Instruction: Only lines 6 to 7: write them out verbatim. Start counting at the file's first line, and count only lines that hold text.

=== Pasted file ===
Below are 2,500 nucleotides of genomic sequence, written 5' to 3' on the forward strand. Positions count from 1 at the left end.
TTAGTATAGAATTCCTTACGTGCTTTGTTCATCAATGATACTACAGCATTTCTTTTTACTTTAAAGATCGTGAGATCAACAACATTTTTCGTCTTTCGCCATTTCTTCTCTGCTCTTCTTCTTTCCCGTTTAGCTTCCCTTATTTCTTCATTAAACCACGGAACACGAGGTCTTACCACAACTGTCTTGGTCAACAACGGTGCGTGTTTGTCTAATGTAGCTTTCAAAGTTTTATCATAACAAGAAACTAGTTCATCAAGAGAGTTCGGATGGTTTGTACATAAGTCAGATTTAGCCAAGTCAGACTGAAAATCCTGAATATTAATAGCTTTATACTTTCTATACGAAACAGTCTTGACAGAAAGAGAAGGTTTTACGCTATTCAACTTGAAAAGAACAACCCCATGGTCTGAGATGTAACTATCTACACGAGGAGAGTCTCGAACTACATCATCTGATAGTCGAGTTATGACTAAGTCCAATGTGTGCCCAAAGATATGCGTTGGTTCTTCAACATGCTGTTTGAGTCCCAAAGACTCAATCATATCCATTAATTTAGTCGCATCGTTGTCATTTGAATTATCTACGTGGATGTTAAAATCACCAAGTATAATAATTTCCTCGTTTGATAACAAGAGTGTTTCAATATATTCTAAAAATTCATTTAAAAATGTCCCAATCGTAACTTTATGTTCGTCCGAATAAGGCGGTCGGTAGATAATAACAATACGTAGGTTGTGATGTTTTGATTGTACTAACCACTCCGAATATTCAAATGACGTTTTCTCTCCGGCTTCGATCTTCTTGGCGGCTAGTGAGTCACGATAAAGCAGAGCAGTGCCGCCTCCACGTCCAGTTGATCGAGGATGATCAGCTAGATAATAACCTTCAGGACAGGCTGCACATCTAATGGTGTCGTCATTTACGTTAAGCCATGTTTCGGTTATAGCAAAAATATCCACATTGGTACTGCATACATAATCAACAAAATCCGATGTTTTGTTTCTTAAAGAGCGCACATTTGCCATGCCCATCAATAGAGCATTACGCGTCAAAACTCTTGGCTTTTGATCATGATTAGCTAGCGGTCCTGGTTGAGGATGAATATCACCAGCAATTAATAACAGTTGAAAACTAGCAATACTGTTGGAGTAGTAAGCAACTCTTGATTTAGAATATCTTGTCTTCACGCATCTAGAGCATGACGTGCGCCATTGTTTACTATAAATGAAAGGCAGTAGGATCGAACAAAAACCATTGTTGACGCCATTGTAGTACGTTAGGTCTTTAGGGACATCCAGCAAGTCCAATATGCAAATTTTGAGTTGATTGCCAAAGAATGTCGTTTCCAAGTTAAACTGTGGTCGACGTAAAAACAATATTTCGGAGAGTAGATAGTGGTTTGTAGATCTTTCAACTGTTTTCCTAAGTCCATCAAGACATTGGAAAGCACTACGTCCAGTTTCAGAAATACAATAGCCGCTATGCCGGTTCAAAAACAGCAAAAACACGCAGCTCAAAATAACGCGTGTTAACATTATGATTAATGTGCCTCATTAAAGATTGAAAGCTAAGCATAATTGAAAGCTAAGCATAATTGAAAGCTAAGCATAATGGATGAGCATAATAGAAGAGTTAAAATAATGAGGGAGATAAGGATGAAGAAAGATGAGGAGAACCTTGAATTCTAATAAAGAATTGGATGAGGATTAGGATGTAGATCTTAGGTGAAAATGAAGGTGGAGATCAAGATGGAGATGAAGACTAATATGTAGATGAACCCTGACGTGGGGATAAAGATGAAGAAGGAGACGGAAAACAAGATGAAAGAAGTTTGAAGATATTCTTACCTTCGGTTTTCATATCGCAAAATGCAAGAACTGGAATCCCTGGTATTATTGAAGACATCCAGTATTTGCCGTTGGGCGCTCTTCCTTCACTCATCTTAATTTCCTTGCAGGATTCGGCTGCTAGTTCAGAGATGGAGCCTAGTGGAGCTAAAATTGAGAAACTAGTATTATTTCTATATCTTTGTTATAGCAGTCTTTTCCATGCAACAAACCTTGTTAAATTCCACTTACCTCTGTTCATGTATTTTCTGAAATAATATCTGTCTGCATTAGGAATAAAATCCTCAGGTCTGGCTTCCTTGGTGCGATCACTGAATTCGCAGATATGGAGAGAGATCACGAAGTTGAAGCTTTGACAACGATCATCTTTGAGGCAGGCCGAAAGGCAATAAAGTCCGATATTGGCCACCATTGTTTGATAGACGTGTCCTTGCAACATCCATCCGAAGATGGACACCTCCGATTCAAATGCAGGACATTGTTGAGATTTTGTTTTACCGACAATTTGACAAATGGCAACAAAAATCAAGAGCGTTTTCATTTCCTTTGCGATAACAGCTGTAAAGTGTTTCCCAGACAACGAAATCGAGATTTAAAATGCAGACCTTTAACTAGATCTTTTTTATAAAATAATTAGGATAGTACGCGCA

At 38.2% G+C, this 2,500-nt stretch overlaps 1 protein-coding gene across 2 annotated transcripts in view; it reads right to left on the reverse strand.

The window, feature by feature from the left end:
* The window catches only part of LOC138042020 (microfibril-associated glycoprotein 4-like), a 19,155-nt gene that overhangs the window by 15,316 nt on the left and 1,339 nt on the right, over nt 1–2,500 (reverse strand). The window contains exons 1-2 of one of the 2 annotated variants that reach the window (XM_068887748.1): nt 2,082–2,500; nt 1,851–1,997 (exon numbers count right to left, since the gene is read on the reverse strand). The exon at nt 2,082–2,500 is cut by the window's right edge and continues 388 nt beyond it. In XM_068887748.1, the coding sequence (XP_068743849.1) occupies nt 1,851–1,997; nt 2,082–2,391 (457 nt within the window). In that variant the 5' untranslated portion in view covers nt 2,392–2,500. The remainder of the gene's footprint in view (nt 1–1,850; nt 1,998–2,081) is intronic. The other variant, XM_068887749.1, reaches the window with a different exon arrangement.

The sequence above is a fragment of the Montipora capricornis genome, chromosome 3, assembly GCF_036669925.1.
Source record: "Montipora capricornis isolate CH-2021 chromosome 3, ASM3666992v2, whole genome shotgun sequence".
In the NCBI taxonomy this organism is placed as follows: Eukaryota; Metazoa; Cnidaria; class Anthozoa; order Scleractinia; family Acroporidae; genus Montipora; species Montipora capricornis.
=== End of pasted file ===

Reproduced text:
The sequence above is a fragment of the Montipora capricornis genome, chromosome 3, assembly GCF_036669925.1.
Source record: "Montipora capricornis isolate CH-2021 chromosome 3, ASM3666992v2, whole genome shotgun sequence".